Turkey Meatballs with Beets and Beet Greens

The vibrant color and sweet flavor of beets can’t be beet! Now that I got that pun out of my system, let’s talk about incorporating more beets into your diet, starting with this recipe for Turkey Meatballs with Beets and Beet Greens. 

Beets and their greens are a rich source of vitamins and micronutrients with health promoting and disease fighting potential. They have anti-inflammatory and antioxidant potential, promote heart health, protect against cognitive decline and feed gut health.


Turkey Meatballs with Beets and Beet Greens

  • Author: Danielle Moore
  • Prep Time: 10 minutes
  • Cook Time: 25 minutes
  • Total Time: 35 minutes
  • Yield: 12 meatballs 1x


  • 1/2 lb organic lean ground turkey
  • 1 cup organic beet root, grated
  • 1/2 c onion, chopped
  • 1 1/2 Tbsp dill, chopped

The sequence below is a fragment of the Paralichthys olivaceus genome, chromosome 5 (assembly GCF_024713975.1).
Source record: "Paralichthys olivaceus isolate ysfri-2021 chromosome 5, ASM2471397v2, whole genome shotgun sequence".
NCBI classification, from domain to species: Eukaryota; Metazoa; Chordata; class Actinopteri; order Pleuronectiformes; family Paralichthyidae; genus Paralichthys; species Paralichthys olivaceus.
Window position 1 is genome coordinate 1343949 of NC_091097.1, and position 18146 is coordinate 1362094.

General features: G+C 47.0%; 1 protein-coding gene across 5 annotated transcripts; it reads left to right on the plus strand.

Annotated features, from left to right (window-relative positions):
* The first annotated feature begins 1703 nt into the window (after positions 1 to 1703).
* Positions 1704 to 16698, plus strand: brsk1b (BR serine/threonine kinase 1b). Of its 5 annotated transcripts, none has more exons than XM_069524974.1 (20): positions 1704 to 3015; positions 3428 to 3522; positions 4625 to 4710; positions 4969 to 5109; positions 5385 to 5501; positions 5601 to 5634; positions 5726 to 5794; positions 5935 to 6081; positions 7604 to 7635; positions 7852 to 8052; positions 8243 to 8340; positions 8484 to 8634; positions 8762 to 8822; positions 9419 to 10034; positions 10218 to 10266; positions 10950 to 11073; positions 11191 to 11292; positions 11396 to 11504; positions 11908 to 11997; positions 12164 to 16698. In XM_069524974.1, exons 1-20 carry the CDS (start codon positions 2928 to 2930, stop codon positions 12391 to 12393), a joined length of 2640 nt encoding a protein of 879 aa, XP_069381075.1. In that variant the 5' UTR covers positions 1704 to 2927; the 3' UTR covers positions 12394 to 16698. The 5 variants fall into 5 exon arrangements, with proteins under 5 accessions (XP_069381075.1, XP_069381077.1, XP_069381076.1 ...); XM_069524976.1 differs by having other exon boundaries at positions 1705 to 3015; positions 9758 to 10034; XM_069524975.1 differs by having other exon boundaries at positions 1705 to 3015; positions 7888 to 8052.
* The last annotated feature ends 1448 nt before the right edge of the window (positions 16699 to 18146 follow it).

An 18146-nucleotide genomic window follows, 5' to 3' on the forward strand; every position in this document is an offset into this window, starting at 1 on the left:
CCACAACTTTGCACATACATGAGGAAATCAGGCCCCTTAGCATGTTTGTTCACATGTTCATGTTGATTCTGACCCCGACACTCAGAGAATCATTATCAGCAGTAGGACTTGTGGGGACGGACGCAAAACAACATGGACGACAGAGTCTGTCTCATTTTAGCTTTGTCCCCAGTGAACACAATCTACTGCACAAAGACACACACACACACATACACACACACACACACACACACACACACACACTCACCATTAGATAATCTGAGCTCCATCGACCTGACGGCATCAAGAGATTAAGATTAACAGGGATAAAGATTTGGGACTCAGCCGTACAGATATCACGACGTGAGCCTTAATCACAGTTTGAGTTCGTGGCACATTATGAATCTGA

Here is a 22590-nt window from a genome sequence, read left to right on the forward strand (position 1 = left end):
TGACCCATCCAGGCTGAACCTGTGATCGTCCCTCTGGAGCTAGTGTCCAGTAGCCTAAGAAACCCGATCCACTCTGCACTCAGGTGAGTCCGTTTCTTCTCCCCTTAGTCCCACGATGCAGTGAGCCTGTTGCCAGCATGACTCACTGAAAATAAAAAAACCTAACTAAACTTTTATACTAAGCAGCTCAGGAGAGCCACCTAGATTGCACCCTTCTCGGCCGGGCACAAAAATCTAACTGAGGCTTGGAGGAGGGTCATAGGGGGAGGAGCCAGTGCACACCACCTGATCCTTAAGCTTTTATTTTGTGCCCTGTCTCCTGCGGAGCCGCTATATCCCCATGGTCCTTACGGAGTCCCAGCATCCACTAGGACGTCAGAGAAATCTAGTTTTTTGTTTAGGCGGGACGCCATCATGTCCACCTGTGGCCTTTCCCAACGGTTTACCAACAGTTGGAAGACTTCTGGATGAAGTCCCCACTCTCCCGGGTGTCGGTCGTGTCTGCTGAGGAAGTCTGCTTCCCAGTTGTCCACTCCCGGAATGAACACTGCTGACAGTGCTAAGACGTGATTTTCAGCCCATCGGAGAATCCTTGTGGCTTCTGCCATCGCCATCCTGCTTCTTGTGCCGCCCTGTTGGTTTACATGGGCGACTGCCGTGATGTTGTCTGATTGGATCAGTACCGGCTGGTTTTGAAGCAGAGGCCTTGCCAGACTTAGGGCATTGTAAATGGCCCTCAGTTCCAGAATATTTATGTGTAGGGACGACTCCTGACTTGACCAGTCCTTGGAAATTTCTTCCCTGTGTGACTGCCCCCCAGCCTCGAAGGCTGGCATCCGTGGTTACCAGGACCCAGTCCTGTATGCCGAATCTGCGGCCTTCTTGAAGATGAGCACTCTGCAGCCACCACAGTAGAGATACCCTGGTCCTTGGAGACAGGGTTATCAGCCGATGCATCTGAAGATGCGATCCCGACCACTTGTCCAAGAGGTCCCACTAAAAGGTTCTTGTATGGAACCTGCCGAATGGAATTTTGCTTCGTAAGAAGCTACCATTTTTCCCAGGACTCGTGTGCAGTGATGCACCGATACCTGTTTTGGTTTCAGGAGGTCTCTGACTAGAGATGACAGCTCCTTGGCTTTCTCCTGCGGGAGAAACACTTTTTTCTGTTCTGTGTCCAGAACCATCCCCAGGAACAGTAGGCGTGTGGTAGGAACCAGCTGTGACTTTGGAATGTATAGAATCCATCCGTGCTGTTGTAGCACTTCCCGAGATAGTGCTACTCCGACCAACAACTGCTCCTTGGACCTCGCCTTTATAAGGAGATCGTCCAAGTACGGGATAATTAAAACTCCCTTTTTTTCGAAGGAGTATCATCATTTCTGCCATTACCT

• 1 Tbsp oil
  • 2 cups beet greens, chopped
  • 1 Tbsp Bragg’s Organic Raw Apple Cider Vinegar


  1. Preheat oven to 350F
  2. In a bowl, combine turkey, beets, 1/2 of the onion, 2/3 of the dill and salt and pepper to taste
  3. Form into 10 meatballs balls and place on a greased baking sheet
  4. Transfer pan to oven and bake 25-30 minutes, until cooked through, shaking the pan halfway through
  5. In a pan, heat 1 Tbsp oil over medium heat
  6. Add remaining onion and saute 2-3 minutes
  7. Add beet greens, apple cider vinegar and 1/4 cup water and cook 3-4 minutes, until water has evaporated and greens are tender
  8. Serve meatballs over kale and garnish with remaining dill


  • Serving Size: 6 meatballs
  • Calories: 321.1
  • Sugar: 11.8
  • Sodium: 267.9
  • Fat: 10.2
  • Saturated Fat: 1.8
  • Unsaturated Fat: 7.6
  • Trans Fat: 0
  • Carbohydrates: 19.8
  • Fiber: 6.1
  • Protein: 39.6
  • Cholesterol: 80.5

Keywords: gluten free, grain free, dairy free, soy free


Beets get their vibrant color from pigments called betalains. These compounds have been studied for their anti-inflammatory and antioxidant potential. A clinical study of patients with joint pain showed promise for beetroot’s potential to reduce inflammation and oxidative stress (1). Inflammation and oxidative stress have both been linked to various chronic diseases, including cancer (2).